Wednesday, August 10, 2011

Leak Hunting

I am at the stage in my gasifier build that is almost frustrating. I am very close to being able to make woodgas, but I have a thousand little details to finish up first. Let me be clear, this is not "about to run the truck" time. I have a ways to go yet. But I should be able to produce flammable gas with what I have, before everything is hooked up. I have to be able to do this to start the truck. A blower sucks air across the bed of coals, and heats them up. Once they are hot enough to produce gas, the truck may be started.

So I have to get the thing sealed up, tie up my loose ends. Sealing the leaks is very important, and very tedious. Here's what I rigged up to pressurize the cooling rack, so I can feel the leaking air:




The back end of the shop vac, hooked to one of the downspouts. I sealed off the post tops with duct tape, see the little silver domes?

Here's a video:



There were a few leaks, small ones. I don't have any RTV sealant yet. But I have this:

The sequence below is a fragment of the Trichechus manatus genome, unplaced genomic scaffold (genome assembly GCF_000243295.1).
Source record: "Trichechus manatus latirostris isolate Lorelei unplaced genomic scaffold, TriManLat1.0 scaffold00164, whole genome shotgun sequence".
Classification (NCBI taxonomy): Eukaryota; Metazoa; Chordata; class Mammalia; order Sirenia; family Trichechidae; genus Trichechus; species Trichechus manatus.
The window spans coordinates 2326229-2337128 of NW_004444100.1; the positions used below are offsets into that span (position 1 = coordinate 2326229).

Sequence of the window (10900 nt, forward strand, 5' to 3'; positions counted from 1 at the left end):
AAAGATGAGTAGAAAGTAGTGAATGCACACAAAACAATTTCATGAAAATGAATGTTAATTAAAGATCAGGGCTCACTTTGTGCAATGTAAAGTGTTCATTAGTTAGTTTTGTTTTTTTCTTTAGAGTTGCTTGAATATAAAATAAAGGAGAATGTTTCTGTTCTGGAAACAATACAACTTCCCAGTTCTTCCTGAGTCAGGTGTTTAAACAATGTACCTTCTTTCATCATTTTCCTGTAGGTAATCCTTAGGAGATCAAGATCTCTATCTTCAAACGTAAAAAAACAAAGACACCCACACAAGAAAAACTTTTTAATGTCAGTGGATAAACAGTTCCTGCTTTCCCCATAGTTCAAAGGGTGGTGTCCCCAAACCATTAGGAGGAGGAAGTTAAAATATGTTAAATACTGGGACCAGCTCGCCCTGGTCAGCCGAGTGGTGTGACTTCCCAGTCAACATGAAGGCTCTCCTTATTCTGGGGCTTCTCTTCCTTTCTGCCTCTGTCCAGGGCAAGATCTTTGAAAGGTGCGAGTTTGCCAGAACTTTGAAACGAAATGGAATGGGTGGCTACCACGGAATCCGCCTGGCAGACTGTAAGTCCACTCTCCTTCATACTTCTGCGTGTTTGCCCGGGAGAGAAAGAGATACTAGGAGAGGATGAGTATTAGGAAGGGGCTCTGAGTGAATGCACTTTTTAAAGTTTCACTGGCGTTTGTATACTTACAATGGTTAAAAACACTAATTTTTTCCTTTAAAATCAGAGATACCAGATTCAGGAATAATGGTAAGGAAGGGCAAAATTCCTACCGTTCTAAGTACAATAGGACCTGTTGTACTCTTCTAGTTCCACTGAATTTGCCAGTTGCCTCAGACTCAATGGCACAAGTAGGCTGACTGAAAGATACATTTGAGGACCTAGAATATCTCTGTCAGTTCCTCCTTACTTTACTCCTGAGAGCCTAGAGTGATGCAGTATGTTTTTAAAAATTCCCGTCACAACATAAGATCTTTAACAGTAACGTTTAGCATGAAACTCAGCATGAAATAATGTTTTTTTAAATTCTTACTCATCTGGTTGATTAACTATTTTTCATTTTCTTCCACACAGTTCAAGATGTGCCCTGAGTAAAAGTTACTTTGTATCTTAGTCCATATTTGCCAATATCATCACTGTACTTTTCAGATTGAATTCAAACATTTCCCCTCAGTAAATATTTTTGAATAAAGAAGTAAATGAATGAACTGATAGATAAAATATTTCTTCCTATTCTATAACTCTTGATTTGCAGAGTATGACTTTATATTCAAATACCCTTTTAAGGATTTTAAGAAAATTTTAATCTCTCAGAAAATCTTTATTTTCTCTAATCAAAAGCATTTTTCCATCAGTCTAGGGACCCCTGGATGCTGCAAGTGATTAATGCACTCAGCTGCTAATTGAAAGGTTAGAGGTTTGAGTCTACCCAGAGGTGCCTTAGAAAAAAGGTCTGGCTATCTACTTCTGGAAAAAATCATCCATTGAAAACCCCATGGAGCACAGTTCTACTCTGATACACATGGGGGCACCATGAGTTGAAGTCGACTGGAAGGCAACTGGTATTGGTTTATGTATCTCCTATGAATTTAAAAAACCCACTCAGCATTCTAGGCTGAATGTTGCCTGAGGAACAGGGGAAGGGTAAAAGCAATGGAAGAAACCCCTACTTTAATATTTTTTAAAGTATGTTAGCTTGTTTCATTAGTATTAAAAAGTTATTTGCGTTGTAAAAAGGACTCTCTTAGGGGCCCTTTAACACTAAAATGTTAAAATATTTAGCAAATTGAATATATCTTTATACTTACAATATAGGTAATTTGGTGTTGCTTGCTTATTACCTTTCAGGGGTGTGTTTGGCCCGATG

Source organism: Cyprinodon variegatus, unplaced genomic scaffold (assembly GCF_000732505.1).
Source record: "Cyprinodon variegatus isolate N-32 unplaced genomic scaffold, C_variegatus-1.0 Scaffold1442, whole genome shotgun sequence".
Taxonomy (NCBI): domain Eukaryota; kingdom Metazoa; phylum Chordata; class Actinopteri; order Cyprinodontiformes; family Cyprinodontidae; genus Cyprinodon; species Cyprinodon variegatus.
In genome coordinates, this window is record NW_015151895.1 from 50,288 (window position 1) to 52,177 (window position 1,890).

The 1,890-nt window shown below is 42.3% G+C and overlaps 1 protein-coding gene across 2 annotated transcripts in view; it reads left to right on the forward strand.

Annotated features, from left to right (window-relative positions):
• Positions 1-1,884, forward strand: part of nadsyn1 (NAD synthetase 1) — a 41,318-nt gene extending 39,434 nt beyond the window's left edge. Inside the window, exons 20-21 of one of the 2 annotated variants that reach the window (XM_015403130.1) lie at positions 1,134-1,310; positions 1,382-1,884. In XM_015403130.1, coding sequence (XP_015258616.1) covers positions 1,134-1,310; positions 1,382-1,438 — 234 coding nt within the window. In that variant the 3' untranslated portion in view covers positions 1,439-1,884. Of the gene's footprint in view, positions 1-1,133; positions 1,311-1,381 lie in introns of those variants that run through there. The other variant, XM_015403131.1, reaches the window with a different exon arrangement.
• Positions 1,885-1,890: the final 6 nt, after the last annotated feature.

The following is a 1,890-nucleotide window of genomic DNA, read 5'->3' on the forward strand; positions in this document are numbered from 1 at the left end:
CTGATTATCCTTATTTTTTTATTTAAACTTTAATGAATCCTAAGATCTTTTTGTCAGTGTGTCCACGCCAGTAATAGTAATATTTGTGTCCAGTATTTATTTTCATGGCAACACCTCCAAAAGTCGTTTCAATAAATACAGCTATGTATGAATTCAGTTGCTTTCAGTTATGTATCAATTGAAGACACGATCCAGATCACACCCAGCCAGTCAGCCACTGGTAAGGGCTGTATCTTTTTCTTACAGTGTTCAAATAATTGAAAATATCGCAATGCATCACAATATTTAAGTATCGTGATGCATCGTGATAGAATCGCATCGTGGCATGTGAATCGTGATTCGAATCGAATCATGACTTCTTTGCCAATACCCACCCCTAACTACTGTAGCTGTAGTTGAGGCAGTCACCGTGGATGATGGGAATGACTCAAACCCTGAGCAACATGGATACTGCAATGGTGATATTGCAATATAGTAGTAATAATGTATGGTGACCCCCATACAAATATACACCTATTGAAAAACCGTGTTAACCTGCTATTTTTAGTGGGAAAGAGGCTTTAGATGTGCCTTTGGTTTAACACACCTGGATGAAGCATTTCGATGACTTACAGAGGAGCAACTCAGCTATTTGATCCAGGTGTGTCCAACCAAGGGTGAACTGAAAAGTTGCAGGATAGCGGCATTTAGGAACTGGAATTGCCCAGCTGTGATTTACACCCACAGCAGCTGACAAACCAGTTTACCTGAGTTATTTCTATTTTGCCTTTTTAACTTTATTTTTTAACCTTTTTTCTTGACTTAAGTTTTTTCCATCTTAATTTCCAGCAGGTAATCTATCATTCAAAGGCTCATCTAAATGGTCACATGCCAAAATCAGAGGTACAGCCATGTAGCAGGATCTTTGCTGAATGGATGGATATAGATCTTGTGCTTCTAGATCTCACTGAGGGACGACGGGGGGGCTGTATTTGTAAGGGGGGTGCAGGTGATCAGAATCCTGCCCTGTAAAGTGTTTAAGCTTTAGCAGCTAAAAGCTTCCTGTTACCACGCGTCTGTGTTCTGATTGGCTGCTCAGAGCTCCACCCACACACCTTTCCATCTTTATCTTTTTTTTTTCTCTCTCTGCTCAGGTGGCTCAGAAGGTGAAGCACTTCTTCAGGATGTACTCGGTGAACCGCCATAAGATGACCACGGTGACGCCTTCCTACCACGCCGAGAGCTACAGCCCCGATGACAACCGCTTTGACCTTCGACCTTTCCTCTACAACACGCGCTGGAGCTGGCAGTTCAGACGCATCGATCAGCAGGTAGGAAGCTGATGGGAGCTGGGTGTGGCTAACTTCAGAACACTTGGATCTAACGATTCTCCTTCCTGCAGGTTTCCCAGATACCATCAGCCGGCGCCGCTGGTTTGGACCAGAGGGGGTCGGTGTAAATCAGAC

Yup. Don't laugh, it works pretty good. It's sticky and black, and when dry it's fairly tough.

Here it is applied:


Hard to see, but it's on both welds, top and bottom. Blends right in!

I have some other good sealing stuff, for removable parts:


Fiberglass rope, for stove doors. I glued it up with silicone:


It wraps around the joint where the hopper meets the hearth. Like this:


I also have to make a downspout for the monorator hopper. If I am brilliant enough, I can make this serve three purposes: A water column (manometer), a sealed drip leg for the condensate, and a safety valve.

All it is really? A pipe straight down from here:


I need an open ended tube, submerged in a container of water. As long as the vacuum doesn't overcome the 29"  water column, I am fine.

So I came up with this:


 Very small CPVC pipe with slot cut for "sight glass" - then wrapped in clear packing tape.


The other end, which has to fit the 2" pipe seen above. Kinda clunky, I admit. Gluing PVC to CPVC? It may not be sturdy enough.


The downspout so far. We'll see how it does. Again, I'm trying to stay under 29" of water column. To get a sense of vacuum power, I made a little test, and took video of it.



I also have to finish up the cyclone once I get ahold of some Hi-temp RTV. But for now, here's an interesting demo of the very fast spinning air: